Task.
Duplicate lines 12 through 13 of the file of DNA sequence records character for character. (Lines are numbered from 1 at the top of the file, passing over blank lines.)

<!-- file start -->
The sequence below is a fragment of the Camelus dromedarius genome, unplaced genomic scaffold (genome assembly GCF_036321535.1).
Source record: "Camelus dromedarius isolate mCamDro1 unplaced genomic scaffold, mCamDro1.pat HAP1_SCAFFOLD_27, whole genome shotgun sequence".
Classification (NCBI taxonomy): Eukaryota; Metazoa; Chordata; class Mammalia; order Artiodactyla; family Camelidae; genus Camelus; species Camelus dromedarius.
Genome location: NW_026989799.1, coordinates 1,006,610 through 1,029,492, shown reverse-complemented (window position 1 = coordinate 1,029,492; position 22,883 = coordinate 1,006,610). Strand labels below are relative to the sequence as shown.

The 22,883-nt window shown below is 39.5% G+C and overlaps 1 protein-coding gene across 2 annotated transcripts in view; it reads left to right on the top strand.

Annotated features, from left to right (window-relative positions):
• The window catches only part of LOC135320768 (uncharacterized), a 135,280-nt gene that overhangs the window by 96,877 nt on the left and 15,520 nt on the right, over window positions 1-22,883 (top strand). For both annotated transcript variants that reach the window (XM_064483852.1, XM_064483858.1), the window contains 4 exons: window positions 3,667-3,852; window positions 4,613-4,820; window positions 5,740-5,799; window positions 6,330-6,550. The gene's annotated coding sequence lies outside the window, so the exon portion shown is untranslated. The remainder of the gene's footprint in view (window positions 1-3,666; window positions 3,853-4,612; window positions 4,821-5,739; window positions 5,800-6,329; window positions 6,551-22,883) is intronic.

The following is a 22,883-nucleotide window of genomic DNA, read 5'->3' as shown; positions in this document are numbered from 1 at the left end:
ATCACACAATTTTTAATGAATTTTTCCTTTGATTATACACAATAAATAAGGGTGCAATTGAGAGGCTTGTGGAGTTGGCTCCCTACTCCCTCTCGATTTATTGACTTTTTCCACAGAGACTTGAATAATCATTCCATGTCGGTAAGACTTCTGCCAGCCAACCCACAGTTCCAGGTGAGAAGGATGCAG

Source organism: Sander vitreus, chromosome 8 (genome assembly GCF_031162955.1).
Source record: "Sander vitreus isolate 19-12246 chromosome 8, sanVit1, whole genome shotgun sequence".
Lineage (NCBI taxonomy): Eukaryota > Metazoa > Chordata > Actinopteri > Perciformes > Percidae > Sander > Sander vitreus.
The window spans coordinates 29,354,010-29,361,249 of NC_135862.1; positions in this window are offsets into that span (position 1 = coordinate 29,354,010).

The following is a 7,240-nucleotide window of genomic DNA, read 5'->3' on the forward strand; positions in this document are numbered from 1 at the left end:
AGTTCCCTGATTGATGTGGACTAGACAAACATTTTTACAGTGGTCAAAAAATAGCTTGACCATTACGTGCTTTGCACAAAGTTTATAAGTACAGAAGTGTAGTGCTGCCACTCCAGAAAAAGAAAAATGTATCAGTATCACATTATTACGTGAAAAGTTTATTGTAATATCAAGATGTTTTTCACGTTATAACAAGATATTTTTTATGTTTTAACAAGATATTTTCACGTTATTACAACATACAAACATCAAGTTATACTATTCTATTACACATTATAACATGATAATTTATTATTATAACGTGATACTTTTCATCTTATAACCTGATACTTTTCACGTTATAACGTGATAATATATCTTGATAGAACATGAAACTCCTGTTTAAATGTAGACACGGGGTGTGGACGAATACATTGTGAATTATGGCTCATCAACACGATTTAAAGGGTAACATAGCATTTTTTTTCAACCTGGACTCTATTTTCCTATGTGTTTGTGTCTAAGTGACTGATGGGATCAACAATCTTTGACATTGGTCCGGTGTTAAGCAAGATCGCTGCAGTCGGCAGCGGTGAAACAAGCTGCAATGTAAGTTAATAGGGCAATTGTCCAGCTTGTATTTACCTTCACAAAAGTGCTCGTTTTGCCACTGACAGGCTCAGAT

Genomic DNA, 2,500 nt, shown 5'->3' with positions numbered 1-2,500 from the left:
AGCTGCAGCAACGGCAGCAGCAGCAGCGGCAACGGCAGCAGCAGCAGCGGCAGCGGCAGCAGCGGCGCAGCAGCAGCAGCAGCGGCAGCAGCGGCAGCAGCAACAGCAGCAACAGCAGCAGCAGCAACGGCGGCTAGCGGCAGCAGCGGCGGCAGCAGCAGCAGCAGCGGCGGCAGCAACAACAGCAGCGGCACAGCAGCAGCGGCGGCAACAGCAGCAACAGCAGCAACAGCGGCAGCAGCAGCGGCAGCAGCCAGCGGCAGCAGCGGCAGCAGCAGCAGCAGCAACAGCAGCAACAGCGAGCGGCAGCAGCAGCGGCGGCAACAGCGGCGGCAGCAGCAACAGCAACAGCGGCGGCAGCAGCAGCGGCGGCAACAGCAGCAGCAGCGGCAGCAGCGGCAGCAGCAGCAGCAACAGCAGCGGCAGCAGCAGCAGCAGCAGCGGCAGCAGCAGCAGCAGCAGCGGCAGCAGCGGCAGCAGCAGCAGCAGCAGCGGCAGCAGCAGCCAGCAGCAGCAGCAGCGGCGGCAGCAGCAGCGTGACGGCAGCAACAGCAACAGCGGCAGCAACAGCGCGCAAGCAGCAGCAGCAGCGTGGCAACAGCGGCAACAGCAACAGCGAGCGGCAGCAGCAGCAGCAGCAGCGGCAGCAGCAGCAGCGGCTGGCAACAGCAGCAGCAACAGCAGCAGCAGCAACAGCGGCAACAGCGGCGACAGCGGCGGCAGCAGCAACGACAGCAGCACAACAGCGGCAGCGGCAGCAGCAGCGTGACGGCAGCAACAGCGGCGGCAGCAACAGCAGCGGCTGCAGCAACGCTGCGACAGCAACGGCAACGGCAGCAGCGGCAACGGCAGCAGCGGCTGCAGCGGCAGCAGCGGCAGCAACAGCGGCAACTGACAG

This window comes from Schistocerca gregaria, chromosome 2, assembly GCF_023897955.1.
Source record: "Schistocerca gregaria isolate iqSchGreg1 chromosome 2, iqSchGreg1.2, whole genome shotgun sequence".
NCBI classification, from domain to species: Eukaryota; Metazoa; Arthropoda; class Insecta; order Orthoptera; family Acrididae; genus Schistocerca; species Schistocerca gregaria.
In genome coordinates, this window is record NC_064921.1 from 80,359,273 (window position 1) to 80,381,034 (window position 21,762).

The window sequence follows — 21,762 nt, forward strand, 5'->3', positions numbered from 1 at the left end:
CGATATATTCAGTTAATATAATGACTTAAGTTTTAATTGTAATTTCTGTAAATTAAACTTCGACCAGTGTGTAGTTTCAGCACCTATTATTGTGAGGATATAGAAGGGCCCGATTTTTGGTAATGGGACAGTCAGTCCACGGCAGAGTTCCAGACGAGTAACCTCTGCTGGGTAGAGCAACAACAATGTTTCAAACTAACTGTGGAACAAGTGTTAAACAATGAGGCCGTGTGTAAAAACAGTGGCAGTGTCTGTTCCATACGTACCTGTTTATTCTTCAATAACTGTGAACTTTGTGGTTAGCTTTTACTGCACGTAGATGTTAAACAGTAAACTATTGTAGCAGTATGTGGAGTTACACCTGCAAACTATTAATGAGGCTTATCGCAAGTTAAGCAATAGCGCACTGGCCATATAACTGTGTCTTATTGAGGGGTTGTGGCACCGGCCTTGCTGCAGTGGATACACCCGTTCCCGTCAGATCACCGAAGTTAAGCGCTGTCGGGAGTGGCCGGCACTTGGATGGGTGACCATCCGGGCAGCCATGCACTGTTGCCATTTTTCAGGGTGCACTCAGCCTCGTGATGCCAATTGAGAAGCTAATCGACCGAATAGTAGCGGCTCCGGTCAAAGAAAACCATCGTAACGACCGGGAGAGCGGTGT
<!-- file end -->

Lineage (NCBI taxonomy): Eukaryota > Metazoa > Chordata > Actinopteri > Perciformes > Percidae > Sander > Sander vitreus.
The window spans coordinates 29,354,010-29,361,249 of NC_135862.1; positions in this window are offsets into that span (position 1 = coordinate 29,354,010).